Thousands of Sikhs were murdered across India during the first week of November 1984 following the assassination of then prime minister Indira Gandhi by her Sikh bodyguards. Innocent Sikhs were systematically targeted by mobs encouraged by Gandhi’s ruling Congress party officials in connivance with the police.
Decades have passed, and there has still been no justice for the victims’ families. Barring a few convictions of foot soldiers involved in the mayhem, no senior politician complicit in the crime has been booked on charges.
Successive non-Congress governments, including the current one led by the right-wing Hindu nationalist Bhartiya Janata Party (BJP), have also failed to bring closure. In fact, attacks on religious minorities have grown under BJP rule.
It's believed that BJP supporters joined murderous gangs that let loose a reign of terror on Sikhs in 1984, which helped Congress win the election. This came by Congress riding on a sympathy wave by polarizing the Hindu majority in the aftermath of Gandhi’s murder.
In the absence of justice and continued denial by the Indian establishment of any wrongdoing in the world’s so-called largest democracy, Canada and other western democracies need to step in.
This becomes even more necessary after the recent election of Kamal Nath as chief minister of the Indian state of Madhya Pradesh. He'll be sworn in on Monday (Deember 17).
Witnesses have claimed to have seen Nath leading mobs outside a historic gurdwara in New Delhi, the national capital of India, in the aftermath of Gandhi's assassination. Though he was never charged, these witnesses believe he was responsible for violence that led to at least two murders near the gurdwara.
Nath, however, has denied this and claimed to have tried to distract the crowd.
Under his leadership, Congress recently won the assembly election in Madhya Pradesh, defeating the BJP. Liberal democrats who see Congress as a secular alterative to the BJP continue to overlook Congress's baggage of 1984 and have shown scant interest in the outrage over Nath's victory.
Despite worldwide protests by Sikhs against his rise to chief minister (equivalent to being a provincial premier in Canada), the Congress party went ahead with its controversial decision. This only establishes that the party doesn’t care about Sikhs, who make up merely two percent of the Indian population.
Canadian Sikhs too were petitioning against his appointment. Notably when Nath was visiting Canada in 2010 as a union government minister, he was greeted by angry Sikh protesters. The then New Democratic Party leader, Jack Layton, boycotted his events.
Canada, which has a significant number of Sikh MPs and ministers in the federal government, can learn something from the legacy of a towering leader like Layton and seriously think of formally recognizing the 1984 violence as genocide.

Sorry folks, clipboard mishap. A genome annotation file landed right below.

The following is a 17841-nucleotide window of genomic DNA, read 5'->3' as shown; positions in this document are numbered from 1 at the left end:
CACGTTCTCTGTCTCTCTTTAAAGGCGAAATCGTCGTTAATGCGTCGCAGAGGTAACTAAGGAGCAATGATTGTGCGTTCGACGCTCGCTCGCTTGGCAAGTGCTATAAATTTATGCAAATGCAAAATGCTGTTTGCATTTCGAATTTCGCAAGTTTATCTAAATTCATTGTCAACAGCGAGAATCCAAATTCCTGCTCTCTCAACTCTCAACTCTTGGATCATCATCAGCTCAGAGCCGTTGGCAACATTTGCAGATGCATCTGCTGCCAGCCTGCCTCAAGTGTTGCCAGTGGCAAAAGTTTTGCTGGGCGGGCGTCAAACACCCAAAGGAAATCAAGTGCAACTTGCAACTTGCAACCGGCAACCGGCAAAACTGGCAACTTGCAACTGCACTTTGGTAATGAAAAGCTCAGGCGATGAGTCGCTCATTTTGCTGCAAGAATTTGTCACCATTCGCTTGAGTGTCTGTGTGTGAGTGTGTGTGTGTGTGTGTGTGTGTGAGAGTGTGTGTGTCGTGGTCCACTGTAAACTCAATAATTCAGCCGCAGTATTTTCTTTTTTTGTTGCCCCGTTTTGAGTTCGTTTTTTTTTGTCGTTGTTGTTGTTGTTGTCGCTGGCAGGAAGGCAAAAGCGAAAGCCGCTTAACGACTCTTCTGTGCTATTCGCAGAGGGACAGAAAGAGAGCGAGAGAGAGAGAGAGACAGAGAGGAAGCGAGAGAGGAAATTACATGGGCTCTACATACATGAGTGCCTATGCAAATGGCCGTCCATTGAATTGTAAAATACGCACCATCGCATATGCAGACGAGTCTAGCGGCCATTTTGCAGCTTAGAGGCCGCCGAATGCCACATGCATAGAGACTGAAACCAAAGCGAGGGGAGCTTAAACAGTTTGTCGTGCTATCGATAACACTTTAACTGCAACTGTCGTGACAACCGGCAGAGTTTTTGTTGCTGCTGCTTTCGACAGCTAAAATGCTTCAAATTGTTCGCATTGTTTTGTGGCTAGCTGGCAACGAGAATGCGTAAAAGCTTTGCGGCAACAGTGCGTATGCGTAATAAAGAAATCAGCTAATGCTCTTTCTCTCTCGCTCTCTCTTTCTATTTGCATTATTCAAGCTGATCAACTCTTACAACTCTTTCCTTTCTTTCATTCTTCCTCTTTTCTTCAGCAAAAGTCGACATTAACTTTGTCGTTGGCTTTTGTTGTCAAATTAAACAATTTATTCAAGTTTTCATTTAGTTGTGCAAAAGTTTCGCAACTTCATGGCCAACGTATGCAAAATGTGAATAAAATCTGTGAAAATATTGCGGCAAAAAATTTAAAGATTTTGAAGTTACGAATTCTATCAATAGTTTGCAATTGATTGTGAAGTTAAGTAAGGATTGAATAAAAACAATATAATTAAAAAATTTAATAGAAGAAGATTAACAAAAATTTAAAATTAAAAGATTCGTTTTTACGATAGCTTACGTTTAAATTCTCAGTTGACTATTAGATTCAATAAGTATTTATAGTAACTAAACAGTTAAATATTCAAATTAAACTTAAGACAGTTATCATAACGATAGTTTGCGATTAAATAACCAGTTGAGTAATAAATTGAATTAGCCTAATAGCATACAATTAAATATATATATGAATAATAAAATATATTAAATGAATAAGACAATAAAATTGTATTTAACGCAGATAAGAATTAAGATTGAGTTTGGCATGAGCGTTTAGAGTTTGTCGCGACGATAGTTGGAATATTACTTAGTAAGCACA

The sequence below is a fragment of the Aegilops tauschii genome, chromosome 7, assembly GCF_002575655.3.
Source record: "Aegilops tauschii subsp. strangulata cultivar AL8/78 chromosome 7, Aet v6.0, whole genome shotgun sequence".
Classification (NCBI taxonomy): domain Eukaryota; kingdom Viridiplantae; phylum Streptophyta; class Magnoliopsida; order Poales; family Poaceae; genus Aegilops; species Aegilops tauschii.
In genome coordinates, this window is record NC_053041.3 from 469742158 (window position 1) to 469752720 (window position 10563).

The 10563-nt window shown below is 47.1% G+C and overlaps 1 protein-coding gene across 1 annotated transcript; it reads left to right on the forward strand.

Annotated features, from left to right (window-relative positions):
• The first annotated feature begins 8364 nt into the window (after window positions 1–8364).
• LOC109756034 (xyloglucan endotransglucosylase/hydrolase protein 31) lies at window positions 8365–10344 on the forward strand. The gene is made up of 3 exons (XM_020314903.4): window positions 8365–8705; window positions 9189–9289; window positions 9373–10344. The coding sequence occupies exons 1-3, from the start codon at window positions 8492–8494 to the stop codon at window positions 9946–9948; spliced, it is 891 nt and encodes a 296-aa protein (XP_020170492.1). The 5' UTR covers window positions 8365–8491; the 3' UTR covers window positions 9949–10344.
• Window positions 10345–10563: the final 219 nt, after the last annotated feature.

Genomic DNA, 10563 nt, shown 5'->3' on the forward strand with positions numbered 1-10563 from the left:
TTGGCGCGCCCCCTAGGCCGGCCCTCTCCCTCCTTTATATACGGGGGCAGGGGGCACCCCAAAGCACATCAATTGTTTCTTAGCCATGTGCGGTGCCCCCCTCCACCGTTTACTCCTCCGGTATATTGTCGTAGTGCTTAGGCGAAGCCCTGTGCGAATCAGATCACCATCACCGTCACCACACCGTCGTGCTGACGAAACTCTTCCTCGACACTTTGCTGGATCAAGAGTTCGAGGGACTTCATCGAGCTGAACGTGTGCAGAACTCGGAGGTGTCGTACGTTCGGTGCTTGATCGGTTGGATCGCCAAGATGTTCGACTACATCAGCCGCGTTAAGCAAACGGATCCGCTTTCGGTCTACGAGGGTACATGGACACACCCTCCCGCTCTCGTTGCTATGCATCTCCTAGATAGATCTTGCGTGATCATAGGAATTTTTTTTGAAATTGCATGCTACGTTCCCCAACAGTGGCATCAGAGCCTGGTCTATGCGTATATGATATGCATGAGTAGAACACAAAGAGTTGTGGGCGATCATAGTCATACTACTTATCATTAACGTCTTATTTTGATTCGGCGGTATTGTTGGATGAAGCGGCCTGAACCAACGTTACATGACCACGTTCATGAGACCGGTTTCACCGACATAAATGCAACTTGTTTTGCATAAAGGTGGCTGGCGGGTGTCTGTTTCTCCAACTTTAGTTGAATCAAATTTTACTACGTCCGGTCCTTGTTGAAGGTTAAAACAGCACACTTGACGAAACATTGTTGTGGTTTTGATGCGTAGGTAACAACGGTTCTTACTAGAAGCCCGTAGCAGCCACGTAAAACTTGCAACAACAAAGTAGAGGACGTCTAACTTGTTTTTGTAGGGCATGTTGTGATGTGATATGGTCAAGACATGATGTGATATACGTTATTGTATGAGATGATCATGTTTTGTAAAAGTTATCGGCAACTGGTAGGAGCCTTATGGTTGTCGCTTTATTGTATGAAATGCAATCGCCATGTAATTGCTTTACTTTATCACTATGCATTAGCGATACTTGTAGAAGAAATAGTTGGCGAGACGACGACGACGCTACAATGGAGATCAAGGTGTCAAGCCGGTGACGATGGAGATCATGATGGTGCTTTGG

That’s the least the Canadian government can do to exert pressure on India for justice. After all, there has been a campaign in Canada to do this for a long time.
MPs have presented genocide petitions in Parliament, while the Ontario legislature has already passed a motion calling the 1984 massacre a genocide.
Not surprisingly, these symbolic but important actions drew angry responses from the Indian government. It won’t ever acknowledge something that ruptures its reputation internationally.
Canada shouldn’t just worry about its trade relations with India. It must pay attention to its obligation to human rights or simply stop claiming to be a global champion of social justice.
India has repeatedly shown its unwillingness to listen to any amount of criticism from both inside and outside the country regarding what happened in 1984. Foreign intervention is the only hope.
Often those seeking justice are branded as “antinationals” or Sikh separatists. This is designed to silence activists who've been raising this issue for years. The Congress conveniently labels them as supporters of the BJP or its Sikh allies.
What critics won’t acknowledge is that all of those seeking accountability aren’t from the Sikh community. There are some humanists, including those who denounce Sikh separatists, who've been campaigning for justice for what happened in 1984.
Rather than demonizing those fighting for justice and fairness, it’s the Indian state in general and Congress in particular that need to be exposed. For the record, an Indian court recently described the 1984 violence as genocide, yet it's Congress leaders who've often compared the BJP with Nazis.
If all of that is acceptable to the Indian mainstream, then why is Canada so scared of using the “G” word?
Whether the definition of genocide is applicable to the 1984 Sikh massacre remains a point of debate, and not everyone is on the same page. But the fact is that it was state-sponsored terrorism against a minority community. Those who committed atrocities must be held accountable.
Canada needs to rise to the occasion and tell the Indian government in clear terms that it should either provide justice to Sikhs or it will recognize the massacre as a genocide. This would send a strong message to the establishment that allowed the killing of its citizens with impunity and refuses to hold these criminals accountable.
That’s the only language that a repressive and unresponsive regime understands. By remaining neutral, Canada is clearly siding with the oppressors.
Today, the BJP is taking advantage of that by normalizing violence against minorities.
Thanks to the deafening silence of countries like Canada, the Indian state is unchallenged as it continues to persecute oppressed communities.
Canada has to make a beginning somewhere to break this silence. If not now, then when?